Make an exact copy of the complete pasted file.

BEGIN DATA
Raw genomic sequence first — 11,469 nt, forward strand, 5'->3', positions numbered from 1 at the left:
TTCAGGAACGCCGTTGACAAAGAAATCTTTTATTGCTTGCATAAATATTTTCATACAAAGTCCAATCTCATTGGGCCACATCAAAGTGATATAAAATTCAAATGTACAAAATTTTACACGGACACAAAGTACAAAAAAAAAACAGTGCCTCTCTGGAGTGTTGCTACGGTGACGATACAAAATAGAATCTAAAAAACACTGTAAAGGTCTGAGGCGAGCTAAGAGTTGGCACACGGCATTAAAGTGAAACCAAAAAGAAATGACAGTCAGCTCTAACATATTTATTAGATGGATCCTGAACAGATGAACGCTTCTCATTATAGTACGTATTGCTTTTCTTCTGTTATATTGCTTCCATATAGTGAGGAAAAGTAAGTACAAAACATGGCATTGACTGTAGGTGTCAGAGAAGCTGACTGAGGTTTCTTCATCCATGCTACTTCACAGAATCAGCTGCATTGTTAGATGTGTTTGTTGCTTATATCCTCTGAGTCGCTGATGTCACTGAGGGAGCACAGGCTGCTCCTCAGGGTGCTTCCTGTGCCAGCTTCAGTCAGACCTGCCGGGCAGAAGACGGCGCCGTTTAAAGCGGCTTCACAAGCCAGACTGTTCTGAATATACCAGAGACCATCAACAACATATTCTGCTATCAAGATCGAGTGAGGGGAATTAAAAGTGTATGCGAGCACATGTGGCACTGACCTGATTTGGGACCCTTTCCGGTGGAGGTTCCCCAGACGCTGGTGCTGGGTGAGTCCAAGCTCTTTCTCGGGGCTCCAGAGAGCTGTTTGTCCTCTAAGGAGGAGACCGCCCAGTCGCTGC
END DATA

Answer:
Raw genomic sequence first — 11,469 nt, forward strand, 5'->3', positions numbered from 1 at the left:
TTCAGGAACGCCGTTGACAAAGAAATCTTTTATTGCTTGCATAAATATTTTCATACAAAGTCCAATCTCATTGGGCCACATCAAAGTGATATAAAATTCAAATGTACAAAATTTTACACGGACACAAAGTACAAAAAAAAAACAGTGCCTCTCTGGAGTGTTGCTACGGTGACGATACAAAATAGAATCTAAAAAACACTGTAAAGGTCTGAGGCGAGCTAAGAGTTGGCACACGGCATTAAAGTGAAACCAAAAAGAAATGACAGTCAGCTCTAACATATTTATTAGATGGATCCTGAACAGATGAACGCTTCTCATTATAGTACGTATTGCTTTTCTTCTGTTATATTGCTTCCATATAGTGAGGAAAAGTAAGTACAAAACATGGCATTGACTGTAGGTGTCAGAGAAGCTGACTGAGGTTTCTTCATCCATGCTACTTCACAGAATCAGCTGCATTGTTAGATGTGTTTGTTGCTTATATCCTCTGAGTCGCTGATGTCACTGAGGGAGCACAGGCTGCTCCTCAGGGTGCTTCCTGTGCCAGCTTCAGTCAGACCTGCCGGGCAGAAGACGGCGCCGTTTAAAGCGGCTTCACAAGCCAGACTGTTCTGAATATACCAGAGACCATCAACAACATATTCTGCTATCAAGATCGAGTGAGGGGAATTAAAAGTGTATGCGAGCACATGTGGCACTGACCTGATTTGGGACCCTTTCCGGTGGAGGTTCCCCAGACGCTGGTGCTGGGTGAGTCCAAGCTCTTTCTCGGGGCTCCAGAGAGCTGTTTGTCCTCTAAGGAGGAGACCGCCCAGTCGCTGC